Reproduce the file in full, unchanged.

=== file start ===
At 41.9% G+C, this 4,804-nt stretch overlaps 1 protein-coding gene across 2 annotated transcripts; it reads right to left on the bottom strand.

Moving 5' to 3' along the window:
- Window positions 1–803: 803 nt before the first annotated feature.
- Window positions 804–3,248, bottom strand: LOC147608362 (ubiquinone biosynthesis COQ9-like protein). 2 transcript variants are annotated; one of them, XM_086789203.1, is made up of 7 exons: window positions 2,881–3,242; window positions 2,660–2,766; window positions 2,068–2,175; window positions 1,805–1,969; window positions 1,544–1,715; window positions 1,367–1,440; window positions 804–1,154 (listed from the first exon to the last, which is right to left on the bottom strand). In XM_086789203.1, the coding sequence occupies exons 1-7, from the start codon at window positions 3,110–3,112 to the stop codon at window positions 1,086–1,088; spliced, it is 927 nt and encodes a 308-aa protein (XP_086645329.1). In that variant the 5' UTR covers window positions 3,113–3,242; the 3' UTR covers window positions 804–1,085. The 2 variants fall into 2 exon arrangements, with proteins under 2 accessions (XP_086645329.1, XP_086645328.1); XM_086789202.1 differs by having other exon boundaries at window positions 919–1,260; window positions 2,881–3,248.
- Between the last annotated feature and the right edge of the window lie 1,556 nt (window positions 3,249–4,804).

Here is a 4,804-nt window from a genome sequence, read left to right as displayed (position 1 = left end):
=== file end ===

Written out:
At 41.9% G+C, this 4,804-nt stretch overlaps 1 protein-coding gene across 2 annotated transcripts; it reads right to left on the bottom strand.

Moving 5' to 3' along the window:
- Window positions 1–803: 803 nt before the first annotated feature.
- Window positions 804–3,248, bottom strand: LOC147608362 (ubiquinone biosynthesis COQ9-like protein). 2 transcript variants are annotated; one of them, XM_086789203.1, is made up of 7 exons: window positions 2,881–3,242; window positions 2,660–2,766; window positions 2,068–2,175; window positions 1,805–1,969; window positions 1,544–1,715; window positions 1,367–1,440; window positions 804–1,154 (listed from the first exon to the last, which is right to left on the bottom strand). In XM_086789203.1, the coding sequence occupies exons 1-7, from the start codon at window positions 3,110–3,112 to the stop codon at window positions 1,086–1,088; spliced, it is 927 nt and encodes a 308-aa protein (XP_086645329.1). In that variant the 5' UTR covers window positions 3,113–3,242; the 3' UTR covers window positions 804–1,085. The 2 variants fall into 2 exon arrangements, with proteins under 2 accessions (XP_086645329.1, XP_086645328.1); XM_086789202.1 differs by having other exon boundaries at window positions 919–1,260; window positions 2,881–3,248.
- Between the last annotated feature and the right edge of the window lie 1,556 nt (window positions 3,249–4,804).

Here is a 4,804-nt window from a genome sequence, read left to right as displayed (position 1 = left end):